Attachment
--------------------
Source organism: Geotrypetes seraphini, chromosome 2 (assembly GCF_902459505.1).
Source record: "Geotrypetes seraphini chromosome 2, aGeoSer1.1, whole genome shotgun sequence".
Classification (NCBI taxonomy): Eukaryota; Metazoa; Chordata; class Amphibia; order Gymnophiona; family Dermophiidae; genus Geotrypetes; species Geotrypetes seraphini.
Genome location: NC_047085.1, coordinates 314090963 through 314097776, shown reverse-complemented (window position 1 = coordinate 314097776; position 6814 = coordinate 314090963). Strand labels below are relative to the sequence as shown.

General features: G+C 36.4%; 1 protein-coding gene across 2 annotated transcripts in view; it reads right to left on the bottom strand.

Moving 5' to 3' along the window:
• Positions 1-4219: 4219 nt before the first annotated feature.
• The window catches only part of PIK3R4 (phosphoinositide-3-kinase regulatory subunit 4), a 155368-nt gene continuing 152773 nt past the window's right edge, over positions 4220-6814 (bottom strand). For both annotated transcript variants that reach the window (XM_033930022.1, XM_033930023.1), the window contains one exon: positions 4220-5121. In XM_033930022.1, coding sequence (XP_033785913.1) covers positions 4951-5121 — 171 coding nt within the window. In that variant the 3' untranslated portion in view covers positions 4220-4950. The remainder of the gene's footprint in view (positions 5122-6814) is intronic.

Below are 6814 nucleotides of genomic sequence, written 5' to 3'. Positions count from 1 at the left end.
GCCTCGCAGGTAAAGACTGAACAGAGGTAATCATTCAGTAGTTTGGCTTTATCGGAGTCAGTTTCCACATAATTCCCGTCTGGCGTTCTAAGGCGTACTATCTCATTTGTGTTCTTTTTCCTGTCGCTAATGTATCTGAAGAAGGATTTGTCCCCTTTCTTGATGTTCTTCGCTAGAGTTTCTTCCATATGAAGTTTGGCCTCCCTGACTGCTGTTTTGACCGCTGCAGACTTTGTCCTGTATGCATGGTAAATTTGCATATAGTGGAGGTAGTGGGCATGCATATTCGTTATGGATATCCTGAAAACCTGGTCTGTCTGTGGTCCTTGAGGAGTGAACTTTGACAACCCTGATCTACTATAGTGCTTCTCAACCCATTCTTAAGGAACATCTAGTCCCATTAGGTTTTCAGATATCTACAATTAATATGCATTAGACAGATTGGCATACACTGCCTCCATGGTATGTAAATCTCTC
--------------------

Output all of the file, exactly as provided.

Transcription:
Source organism: Geotrypetes seraphini, chromosome 2 (assembly GCF_902459505.1).
Source record: "Geotrypetes seraphini chromosome 2, aGeoSer1.1, whole genome shotgun sequence".
Classification (NCBI taxonomy): Eukaryota; Metazoa; Chordata; class Amphibia; order Gymnophiona; family Dermophiidae; genus Geotrypetes; species Geotrypetes seraphini.
Genome location: NC_047085.1, coordinates 314090963 through 314097776, shown reverse-complemented (window position 1 = coordinate 314097776; position 6814 = coordinate 314090963). Strand labels below are relative to the sequence as shown.

General features: G+C 36.4%; 1 protein-coding gene across 2 annotated transcripts in view; it reads right to left on the bottom strand.

Moving 5' to 3' along the window:
• Positions 1-4219: 4219 nt before the first annotated feature.
• The window catches only part of PIK3R4 (phosphoinositide-3-kinase regulatory subunit 4), a 155368-nt gene continuing 152773 nt past the window's right edge, over positions 4220-6814 (bottom strand). For both annotated transcript variants that reach the window (XM_033930022.1, XM_033930023.1), the window contains one exon: positions 4220-5121. In XM_033930022.1, coding sequence (XP_033785913.1) covers positions 4951-5121 — 171 coding nt within the window. In that variant the 3' untranslated portion in view covers positions 4220-4950. The remainder of the gene's footprint in view (positions 5122-6814) is intronic.

Below are 6814 nucleotides of genomic sequence, written 5' to 3'. Positions count from 1 at the left end.
GCCTCGCAGGTAAAGACTGAACAGAGGTAATCATTCAGTAGTTTGGCTTTATCGGAGTCAGTTTCCACATAATTCCCGTCTGGCGTTCTAAGGCGTACTATCTCATTTGTGTTCTTTTTCCTGTCGCTAATGTATCTGAAGAAGGATTTGTCCCCTTTCTTGATGTTCTTCGCTAGAGTTTCTTCCATATGAAGTTTGGCCTCCCTGACTGCTGTTTTGACCGCTGCAGACTTTGTCCTGTATGCATGGTAAATTTGCATATAGTGGAGGTAGTGGGCATGCATATTCGTTATGGATATCCTGAAAACCTGGTCTGTCTGTGGTCCTTGAGGAGTGAACTTTGACAACCCTGATCTACTATAGTGCTTCTCAACCCATTCTTAAGGAACATCTAGTCCCATTAGGTTTTCAGATATCTACAATTAATATGCATTAGACAGATTGGCATACACTGCCTCCATGGTATGTAAATCTCTC